Eli says: take a breath, America

This vintage typwriter is our featured image.

Eli hates it when I’m angry.

He doesn’t even like it when I raise my voice.

There’s no doubt about it.

Eli, the In Brief Legal Writing Services mascot.
In Brief Legal Writing Services mascot Eli catching up on the latest news. Photo by Alexandra Bogdanovic

He makes his feelings on the subject perfectly clear.

If I raise my voice for any reason, but especially in anger, he bites me. Repeatedly.

I don’t know why he does that, but I think it probably has a lot to do with the abuse he took before I adopted him. Or perhaps it was the violence that he witnessed…

At any rate, he has very sharp teeth, so it gets my attention. Believe me.

So perhaps I should turn him loose on the rest of the country. He could just go around biting anyone who’s yelling about something, or yelling at someone else, for that matter.

It would get their attention. Believe me.

On second thought…

But then again, that’s a huge responsibility for huge responsibility for one cat.

I mean, let’s be honest. It seems like everyone in America is angry about something these days. It seems like everyone is yelling. People are yelling on TV. People are yelling on radio talk shows. People are yelling on social media. People are yelling about politics, politicians, and anything remotely political.

And there’s only so much Eli could do. It would take him a long time to bite everyone.

So maybe it’s time to take a collective breath, America. And maybe it’s time to take a take a good, hard look at ourselves, our behavior and the way we treat others. Maybe it’s time to take responsibility for our actions, and our words. Because that old line about “sticks and stones” is a myth.

Words are incredibly powerful. Especially when everyone is screaming invective at the top of their lungs.

Some unsolicited advice…

For what it’s worth, here’s how I keep my temper in check online and elsewhere.

  1. If I’ve got to vent I do it in private.
  2. I repeat the following until I am calm enough to have a rational, civilized discussion: I am an adult. I am in charge of my feelings. No one has the power to make me feel anything. Only I can decide how I react.
  3. If I see an offensive comment online, I count to 10 before I decide whether to engage, and how to engage with the person who made the offensive comment.
  4. l remind myself to respect everyone’s right to their opinions, even if I don’t agree.
  5. If all else fails, I take a deep breath and count to 10, and remember what my mother taught me at a very young age: “If you don’t have anything nice to say, don’t say anything at all…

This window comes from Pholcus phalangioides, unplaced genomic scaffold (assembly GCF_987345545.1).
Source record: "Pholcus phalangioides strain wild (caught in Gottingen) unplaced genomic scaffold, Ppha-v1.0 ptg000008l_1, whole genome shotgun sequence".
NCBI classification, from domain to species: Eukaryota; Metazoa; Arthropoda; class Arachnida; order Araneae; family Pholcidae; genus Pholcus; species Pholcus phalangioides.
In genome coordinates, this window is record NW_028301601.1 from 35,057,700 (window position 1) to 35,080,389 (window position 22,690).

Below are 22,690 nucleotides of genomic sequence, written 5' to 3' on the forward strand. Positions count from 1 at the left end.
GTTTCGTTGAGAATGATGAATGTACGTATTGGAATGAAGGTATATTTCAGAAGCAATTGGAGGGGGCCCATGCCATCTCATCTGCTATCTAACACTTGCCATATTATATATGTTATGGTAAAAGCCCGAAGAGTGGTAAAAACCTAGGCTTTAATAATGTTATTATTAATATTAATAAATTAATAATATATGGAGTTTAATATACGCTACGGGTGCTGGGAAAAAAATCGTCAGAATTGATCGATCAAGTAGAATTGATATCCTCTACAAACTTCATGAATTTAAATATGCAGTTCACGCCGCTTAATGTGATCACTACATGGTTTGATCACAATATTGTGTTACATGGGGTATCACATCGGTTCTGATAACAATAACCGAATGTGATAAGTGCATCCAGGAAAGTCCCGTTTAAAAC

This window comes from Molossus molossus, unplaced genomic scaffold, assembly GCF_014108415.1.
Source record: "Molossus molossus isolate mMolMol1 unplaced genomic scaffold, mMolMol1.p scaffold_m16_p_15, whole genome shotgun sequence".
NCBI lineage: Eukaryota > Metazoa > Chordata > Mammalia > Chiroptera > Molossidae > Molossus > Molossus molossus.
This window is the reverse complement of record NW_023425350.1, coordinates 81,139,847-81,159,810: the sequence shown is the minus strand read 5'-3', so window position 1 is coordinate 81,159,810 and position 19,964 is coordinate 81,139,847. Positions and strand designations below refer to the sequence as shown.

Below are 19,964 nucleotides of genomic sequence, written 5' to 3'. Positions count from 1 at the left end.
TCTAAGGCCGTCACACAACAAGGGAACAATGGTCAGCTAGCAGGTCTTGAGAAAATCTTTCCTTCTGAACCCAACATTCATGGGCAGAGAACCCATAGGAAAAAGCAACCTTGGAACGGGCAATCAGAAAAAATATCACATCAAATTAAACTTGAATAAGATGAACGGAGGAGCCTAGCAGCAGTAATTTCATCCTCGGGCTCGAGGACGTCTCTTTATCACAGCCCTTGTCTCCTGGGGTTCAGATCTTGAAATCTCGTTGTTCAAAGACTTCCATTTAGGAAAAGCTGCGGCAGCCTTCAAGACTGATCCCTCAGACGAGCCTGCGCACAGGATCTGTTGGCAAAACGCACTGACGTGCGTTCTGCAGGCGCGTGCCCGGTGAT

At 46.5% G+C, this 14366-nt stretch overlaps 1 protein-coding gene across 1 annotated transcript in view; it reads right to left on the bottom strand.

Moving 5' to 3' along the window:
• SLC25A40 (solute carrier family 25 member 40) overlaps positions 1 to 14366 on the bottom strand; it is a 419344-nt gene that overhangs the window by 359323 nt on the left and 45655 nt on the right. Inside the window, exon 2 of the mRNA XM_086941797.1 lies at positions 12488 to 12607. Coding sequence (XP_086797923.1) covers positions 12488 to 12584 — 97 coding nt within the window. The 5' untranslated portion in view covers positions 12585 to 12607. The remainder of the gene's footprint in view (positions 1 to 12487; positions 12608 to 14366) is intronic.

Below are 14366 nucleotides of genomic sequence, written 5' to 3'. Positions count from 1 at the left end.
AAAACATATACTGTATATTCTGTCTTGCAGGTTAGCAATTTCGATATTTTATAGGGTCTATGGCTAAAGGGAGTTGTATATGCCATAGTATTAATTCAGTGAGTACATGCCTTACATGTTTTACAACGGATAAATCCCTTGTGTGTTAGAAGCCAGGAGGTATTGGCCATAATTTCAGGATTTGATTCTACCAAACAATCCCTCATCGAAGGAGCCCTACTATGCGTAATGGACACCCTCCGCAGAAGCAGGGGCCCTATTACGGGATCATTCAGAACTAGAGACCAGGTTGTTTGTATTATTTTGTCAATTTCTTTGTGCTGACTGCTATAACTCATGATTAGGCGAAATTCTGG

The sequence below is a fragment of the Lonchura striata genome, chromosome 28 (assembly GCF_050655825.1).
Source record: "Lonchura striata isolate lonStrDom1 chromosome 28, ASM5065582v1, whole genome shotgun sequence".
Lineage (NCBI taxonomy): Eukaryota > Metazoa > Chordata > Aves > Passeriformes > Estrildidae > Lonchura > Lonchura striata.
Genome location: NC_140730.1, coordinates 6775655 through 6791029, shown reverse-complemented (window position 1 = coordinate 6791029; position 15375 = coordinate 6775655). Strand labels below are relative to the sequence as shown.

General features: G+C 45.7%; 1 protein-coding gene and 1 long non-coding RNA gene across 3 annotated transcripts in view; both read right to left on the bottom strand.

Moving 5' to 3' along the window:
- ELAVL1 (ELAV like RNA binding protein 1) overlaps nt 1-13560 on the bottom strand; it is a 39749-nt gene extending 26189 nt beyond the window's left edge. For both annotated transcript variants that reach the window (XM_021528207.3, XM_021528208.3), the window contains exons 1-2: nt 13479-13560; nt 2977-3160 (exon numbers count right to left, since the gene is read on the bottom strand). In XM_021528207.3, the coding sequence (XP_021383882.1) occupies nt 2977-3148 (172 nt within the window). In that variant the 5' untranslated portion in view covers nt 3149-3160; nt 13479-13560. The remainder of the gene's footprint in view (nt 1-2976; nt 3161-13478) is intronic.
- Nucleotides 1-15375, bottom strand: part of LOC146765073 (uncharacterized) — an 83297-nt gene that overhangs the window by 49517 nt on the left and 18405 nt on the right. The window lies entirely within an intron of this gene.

The Peyton Manning case: Will another idol fall?

This vintage typwriter is our featured image.

Peyton Manning sure has been getting a lot of “exposure” lately.

First, allegations surfaced about some HGH being sent to his wife back in 2011. Then Manning defied the odds and led the Denver Broncos to the Super Bowl title. Now some disturbing information about an incident that occurred when he was a student-athlete at the University of Tennessee has come to light — again.

By now I’m sure you’ve heard all the sordid details, so I’ll keep this brief. According to numerous media reports, Manning’s name came up in a recent lawsuit filed against the university claiming that it mishandled sexual assault complaints involving student-athletes. Although the suit brought by five women pertains mainly to incidents that occurred between 2013 and 2015, it also alludes to prior episodes, presumably to show a pattern of behavior or conduct.

As a student athlete at the university in the late 1990s, Manning reportedly exposed his backside to a female trainer who was treating him at the time. That resulted in the trainer filing a sexual assault complaint against him.

The matter was settled fairly quickly — but the trainer sued the quarterback after information about the event appeared in a book called Manning. That suit was also settled.

Alexandra Bogdanovic
Founder/owner of In Brief Legal Writing Services, Alexandra Bogdanovic. Photo by N. Bogdanovic

Now renewed publicity brings new questions. There has been much talk about if or how this will affect Manning’s legacy. Will one of the NFL’s superstars — who also happens to be a stellar salesman,  weather the storm? Will he retain his credibility? Or will another idol fall?

To me there is a far more important question. Why do we put these athletes on pedestals in the first place? Think about it. From the second a little boy or girl shows that they may be athletically gifted, their parents, teachers, coaches, and peers treat them differently.  The older they get, the more special attention they receive. Why?  What is it about someone who can throw a football, kick a soccer ball, hit a baseball, shoot a basketball or a hockey puck that makes them so special? Why do we care?

And why are we so surprised when they act out? Or when they think they deserve special treatment? Or when they develop entitlement issues? Or when they think they can get away with anything? Or when they do get away with so much reprehensible behavior on and off the field? Or when they refuse to be held accountable for their actions?

Sure the athletes who reach the top of their respective games put in a tremendous amount of hard work and sacrifice a lot to get there. Sure they put themselves at risk in order to entertain the masses. Sure they provide a welcome distraction from the daily grind. And for all of that, they should be admired — but not idolized.

As Charles Barkley once said, “I am not a role model.”

Neither is Peyton Manning.